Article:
“The best compliment you can pay to a uniform ”“ and I’d say this about both the Jays and the Mets ”“ they instantly make you forget that they used to wear something else.” — Mike Styczen

Comments (151)

    Minor quibble: The new Jays logo appears to have a dark navy beak and throat, not black. But Phil’s point still stands about being a more representational bird with the darker detailing. Great unis, great week for baseball, and a great Saturday UW to cap it off.

    Oh, and one more thing, said Columbo. Seeing it in detail for the first time this morning, I actually like the puffy embroidery of the Jay head on Toronto’s jerseys. I don’t like having a logo there in the first place, but if you’re going to have a logo there, making it such a textured, dimensional element is the right way to go. Seems somehow hockey-like. If I lived in Canuckistan, a Jays jersey would rocket to the top of my wish list for whatever those wacky Canadians call the day before Boxing Day, due mainly to that textured Jay head.

    having looked at the new logo again (for about the 20th time), i see they did make the blue jay beak and collar (not an ornithologist, so i don’t know what that feature is called) a dark navy, and not black…updated text to reflect

    good spot

    I know EVERYBODY hates black on a BLUE Jays uniform, but I would have had no problem with a black beak. I don’t have any problem in theory with black on the Blue Jays Jerseys, it just had no business being a primary color. That said, these uniforms blow the old ones out of the water. They’re fantastic. I haven’t thought too much about it, but they have to be close to the best in the league now. Without a doubt, MLB is going to look much better as a whole next season.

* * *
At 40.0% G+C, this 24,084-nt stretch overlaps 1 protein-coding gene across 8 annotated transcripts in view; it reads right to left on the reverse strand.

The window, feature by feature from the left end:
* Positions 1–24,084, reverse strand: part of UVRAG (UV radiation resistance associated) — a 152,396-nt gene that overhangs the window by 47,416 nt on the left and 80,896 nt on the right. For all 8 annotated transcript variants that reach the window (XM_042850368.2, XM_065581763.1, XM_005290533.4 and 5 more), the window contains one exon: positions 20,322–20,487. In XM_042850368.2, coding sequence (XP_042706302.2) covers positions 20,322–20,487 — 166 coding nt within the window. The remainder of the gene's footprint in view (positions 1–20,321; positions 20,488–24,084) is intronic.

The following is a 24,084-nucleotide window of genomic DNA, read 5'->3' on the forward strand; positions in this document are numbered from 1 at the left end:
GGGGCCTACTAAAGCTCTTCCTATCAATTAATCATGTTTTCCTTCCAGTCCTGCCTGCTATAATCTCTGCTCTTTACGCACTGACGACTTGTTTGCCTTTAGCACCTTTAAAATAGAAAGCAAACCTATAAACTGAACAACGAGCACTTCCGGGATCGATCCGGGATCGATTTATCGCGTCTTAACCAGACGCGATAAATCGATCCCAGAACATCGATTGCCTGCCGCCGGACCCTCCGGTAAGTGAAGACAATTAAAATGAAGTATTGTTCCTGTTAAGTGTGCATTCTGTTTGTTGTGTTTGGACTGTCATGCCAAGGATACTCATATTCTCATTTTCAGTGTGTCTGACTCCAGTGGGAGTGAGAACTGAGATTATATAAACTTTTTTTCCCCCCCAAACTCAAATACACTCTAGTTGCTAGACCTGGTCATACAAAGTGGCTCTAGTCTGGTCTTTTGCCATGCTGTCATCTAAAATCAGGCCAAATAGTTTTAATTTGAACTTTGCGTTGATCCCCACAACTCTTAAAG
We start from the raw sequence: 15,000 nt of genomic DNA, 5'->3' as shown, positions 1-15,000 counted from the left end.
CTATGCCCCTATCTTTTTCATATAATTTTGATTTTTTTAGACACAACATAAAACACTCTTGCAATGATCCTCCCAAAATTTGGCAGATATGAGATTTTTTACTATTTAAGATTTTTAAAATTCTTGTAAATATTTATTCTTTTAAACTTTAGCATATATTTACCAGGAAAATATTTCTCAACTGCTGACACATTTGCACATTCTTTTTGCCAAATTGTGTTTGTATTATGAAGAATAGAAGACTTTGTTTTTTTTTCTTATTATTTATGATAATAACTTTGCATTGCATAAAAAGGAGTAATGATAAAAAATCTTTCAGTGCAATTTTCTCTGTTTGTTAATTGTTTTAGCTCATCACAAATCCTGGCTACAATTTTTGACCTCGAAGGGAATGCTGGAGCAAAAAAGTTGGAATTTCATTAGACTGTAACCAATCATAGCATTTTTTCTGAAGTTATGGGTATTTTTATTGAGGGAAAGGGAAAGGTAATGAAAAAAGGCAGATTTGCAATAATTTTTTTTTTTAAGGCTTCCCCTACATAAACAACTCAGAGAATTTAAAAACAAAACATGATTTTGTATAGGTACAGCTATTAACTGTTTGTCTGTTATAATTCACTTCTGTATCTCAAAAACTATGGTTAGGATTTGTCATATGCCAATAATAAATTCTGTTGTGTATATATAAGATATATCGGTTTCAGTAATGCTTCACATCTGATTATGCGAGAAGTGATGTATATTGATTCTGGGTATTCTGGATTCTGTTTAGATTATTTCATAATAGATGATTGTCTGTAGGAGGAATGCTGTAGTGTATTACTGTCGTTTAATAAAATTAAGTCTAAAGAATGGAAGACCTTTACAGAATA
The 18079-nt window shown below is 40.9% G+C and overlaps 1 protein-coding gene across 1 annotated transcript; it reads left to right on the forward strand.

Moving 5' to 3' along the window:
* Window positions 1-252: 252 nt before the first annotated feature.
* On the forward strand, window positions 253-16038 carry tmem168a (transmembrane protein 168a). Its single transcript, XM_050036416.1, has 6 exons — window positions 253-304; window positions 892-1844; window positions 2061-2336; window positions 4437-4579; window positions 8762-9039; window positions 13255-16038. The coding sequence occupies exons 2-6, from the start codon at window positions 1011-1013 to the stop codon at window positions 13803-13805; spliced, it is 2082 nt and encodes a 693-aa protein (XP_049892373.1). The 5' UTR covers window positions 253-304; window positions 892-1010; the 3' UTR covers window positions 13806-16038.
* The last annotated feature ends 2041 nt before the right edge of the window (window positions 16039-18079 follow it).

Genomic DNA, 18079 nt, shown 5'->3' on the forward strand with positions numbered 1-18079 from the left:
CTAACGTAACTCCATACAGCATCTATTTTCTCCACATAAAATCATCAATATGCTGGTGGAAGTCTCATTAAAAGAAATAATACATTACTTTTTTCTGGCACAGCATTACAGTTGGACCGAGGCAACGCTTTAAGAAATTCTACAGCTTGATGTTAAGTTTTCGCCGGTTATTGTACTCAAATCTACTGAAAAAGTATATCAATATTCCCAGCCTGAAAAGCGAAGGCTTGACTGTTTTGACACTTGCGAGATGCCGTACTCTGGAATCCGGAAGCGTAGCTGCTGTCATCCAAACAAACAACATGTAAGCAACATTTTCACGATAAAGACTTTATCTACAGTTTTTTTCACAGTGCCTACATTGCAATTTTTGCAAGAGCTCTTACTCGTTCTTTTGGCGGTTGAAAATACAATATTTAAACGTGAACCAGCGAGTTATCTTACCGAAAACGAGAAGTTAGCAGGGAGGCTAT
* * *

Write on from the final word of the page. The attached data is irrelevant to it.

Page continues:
Couldn’t agree more with all of the positive reviews of the Jays major upgrade. Good riddance “Black Jays”!

    Orioles, Mets, Blue Jays and now Conn essaying Harvard-Yale.

    Great week for those who have come understand that things that happened more than 10 years ago pay a HUGE part in the enjoyment of following sports. And that some of things, possibly the vast majority of them, are worth holding onto.

    The new Jays home uniform is a dead ringer for the 1989-1996 uniform, far more than comparing it to the original 1977 set.

    The whole look of the team is very reminiscent of the look the Jays had in their glory days when they won the 1992 and 1993 World Series. I don’t think there’s any accident on that front.

    This – the right comparison for these uniforms isn’t the sansabelt 1980s version, its the World Series years.

    Also – the blue shoes!

    Exactly, Blue Jays finest hour

    I have to think Paul Beeston had a significant influence – that he ran the press conference, is pretty much an indication of that

    Now if all their young players can continue to develop, the wilderness years could truly be coming to an end

    I have one very minor complaint. I wish they would’ve used a white crown for the hats. Other than that, these updates are fantastic.

    The White front panels remind me of the so-many thousand softball caps that I sold in the 1970s. I didn’t care for the style then and am so glad that my Blue Jays chose to stay away from it. Now all they have to do is bring back B.J. Birdy as the team mascot, eh? “OK, Blue Jays…..let’s play ball!”

    Unfortunately we’ll never see BJ Birdy return to SkyDome because he was owned by someone who refused to sell his creation to the Jays — that’s why they dumped him for Ace. But that’s a small price to pay. The uniforms have recieved incredible positive feedback here in Toronto, and there’s a buzz about this team that hasn’t been here since the late 80s and early 90s. They are on the road back!

    I’m not a huge fan of the white front panel look, but I think a white cap with a blue bill would have been sweet.

    Ball in glove logo or are you talking really old school, with just a plain yellow M on a blue cap?